Cincinnati-Reds-Mr-RedThe Cubs head home licking their wounds/tail between legs/whatever animal metaphor works for you. They were swept in humbling fashion in a New York doubleheader, and they were frustrated in St. Louis with another series loss. It just isn’t going to get any easier, in terms of the schedule.

The Series Preview gives you the rundown on what you need to know for the upcoming series. In that way, it’s kind of a preview. About a series. See how that works?

We’re Going Streaking

The Cubs lost their fifth straight series to start the year, and have fallen to 4-10. They’ve lost four in a row, and the season somehow feels like it’s slipping away … in mid-freaking April.



The Reds, on the other hand, have won two in a row, and three of five, after a rough start to the year. At 6-9, the Reds are technically just a game and a half better than the Cubs, though.

Game Times and Broadcasts

  • Friday, April 18 at 1:20 CT on WGN, MLBN.
  • Saturday, April 19 at 1:20 CT on CSN.
  • Sunday, April 20 at 1:20 CT on WCIU.

Expected Starters and Lineups

These lineups are likely to be pretty close to what actually gets fielded, but you’ll want to check each day’s Pre-Gamin’ post for the actual lineup.

Cubs

Starters: Jeff Samardzija (1.29 ERA, 3.10 FIP; 3.00 K/BB), Edwin Jackson (6.19 ERA, 3.74 FIP; 1.27 K/BB), Carlos Villanueva (11.57 ERA, 4.87 FIP; 6.00 K/BB)

Lineup:

  1. Emilio Bonifacio, CF/2B
  2. Luis Valbuena, 3B (or Justin Ruggiano)
  3. Anthony Rizzo, 1B
  4. Nate Schierholtz, RF
  5. Starlin Castro, SS
  6. Junior Lake, LF (or Ryan Sweeney)
  7. Welington Castillo, C
  8. Darwin Barney, 2B (or Ryan Kalish)
  9. Pitcher

Reds

Starters: Alfredo Simon (1.20 ERA, 3.18 FIP; 5.00 K/BB), Tony Cingrani (2.60 ERA, 3.05 FIP; 2.22 K/BB), Homer Bailey (8.16 ERA, 7.17 FIP; 3.40 K/BB)

Lineup:

  1. Billy Hamilton, CF
  2. Joey Votto, 1B
  3. Brandon Phillips, 2B
  4. Todd Frazier, 3B
  5. Chris Heisey, LF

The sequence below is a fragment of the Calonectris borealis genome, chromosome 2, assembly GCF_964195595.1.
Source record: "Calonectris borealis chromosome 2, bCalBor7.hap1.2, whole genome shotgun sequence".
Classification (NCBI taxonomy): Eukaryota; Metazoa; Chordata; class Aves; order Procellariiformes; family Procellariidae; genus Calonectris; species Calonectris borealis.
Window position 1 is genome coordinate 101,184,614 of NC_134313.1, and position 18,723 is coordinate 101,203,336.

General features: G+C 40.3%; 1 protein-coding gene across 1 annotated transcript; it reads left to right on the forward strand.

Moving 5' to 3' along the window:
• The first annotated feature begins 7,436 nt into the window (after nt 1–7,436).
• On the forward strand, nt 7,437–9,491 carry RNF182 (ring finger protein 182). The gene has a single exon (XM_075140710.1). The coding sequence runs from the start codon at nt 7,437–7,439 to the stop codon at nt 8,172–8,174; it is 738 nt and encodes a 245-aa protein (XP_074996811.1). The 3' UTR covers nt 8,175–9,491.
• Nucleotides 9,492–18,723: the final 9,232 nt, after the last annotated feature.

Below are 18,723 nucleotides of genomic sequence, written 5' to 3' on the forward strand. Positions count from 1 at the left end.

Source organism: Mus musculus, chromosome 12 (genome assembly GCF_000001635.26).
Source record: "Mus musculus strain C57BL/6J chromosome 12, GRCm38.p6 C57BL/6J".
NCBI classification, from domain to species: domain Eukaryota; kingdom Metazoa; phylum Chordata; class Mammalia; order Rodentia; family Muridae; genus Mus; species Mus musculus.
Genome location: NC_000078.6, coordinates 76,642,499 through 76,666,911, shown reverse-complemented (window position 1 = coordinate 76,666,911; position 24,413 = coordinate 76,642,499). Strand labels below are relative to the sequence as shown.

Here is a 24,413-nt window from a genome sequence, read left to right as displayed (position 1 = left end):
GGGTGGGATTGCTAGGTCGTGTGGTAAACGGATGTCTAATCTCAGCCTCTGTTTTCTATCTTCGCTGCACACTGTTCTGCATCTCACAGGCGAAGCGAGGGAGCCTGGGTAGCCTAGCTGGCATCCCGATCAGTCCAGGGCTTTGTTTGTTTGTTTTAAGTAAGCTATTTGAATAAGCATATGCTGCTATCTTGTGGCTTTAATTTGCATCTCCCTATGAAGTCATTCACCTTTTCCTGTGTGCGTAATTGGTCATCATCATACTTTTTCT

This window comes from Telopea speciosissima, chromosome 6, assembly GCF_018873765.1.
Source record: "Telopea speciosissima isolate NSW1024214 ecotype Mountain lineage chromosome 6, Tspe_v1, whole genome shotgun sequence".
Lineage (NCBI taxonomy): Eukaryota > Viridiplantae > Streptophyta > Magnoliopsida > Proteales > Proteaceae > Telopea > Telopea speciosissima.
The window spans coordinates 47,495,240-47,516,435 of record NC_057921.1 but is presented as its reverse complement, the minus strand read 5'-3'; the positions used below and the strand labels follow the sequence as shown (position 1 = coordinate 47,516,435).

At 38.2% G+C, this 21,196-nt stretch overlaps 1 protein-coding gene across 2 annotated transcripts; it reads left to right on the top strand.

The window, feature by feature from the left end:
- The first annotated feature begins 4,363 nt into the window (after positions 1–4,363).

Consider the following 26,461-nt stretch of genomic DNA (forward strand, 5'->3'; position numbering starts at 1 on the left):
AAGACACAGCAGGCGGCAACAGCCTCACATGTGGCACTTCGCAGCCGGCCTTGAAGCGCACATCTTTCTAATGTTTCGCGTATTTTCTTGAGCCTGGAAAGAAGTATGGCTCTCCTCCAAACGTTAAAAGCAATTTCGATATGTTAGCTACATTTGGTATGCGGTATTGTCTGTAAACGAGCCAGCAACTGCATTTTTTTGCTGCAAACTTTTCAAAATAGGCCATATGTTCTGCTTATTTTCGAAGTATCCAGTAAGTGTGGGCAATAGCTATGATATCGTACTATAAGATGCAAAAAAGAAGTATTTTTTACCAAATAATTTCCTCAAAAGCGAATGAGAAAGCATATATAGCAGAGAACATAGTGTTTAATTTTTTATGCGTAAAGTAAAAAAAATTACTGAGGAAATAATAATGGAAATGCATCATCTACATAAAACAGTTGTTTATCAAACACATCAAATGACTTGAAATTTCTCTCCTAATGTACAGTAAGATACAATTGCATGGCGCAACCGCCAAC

6. Jay Bruce, RF
  7. Devin Mesoraco/Brayan Pena, C
  8. Zack Cosart, SS
  9. Pitcher

Hot or Not and Whom to Watch

Pop quiz: second highest wOBA on the Cubs right now. Tick, tock, tick, tock. Did you guess Junior Lake? I bet you didn’t, but it’s him, at a lofty .357. (Anthony Rizzo is on top at .402, and he just keeps hitting.)



On Lake, we’ll just ignore the fact that, to sustain that wOBA, he’s currently sporting a .381 BABIP (against a mere .263 BA, which means, you guessed it, his strikeout rate is through the roof – 36.6%).

The Cubs’ outfield picture continues to look grim outside of Lake. None of Nate Schierholtz, Ryan Sweeney, Ryan Kalish, or Justin Ruggiano has an OPS above .573 (that’s Schierholtz). And those struggles come despite being heavily platooned into favorable matchups.

No one wants to hear it, but Emilio Bonifacio is as cold now as he was hot to start the year. He has just one hit and one walk in his last five games (23 plate appearances).

Hey. How about Edwin Jackson’s FIP? (ducks)

I call shenanigans on FanGraphs’ defensive value metric for Starlin Castro so far this year, which has him in the negatives, and has his UZR/150 waaaay in the negatives. Castro has been very good defensively this year, showing good range, good decisions, and his typically good arm. Maybe the defensive metrics are suffering from small sample size issues. Dude has been good. End of story.



The Reds have a mix of regulars doing serious damage, and regulars doing very little.

Chris Heisey has always looked like a guy who could hit if he was given regular starts, and he’s doing so this year: .310/.333/.483.

On the other side of the outfield, Jay Bruce – a key component in the lineup – is hitting just .152/.333/.348. In center field, the story is worse, and it’s the embodiment of the cliche: you can’t steal first. Speedster Billy Hamilton is hitting just .170/.220/.234 on the year, though that’s partly depressed by a .222 BABIP that absolutely has to climb, because it seems like just about any groundball is going to be a hit for him.

It’s been a rough start for Homer Bailey since he got PAID, but the Cubs are frequently good at shaking guys out of such slumps.

Joey Votto is doing Joey Votto things, with a .455 wOBA, and the Reds have finally wised up and realized he’s just about the most perfect number two hitter in all of baseball.




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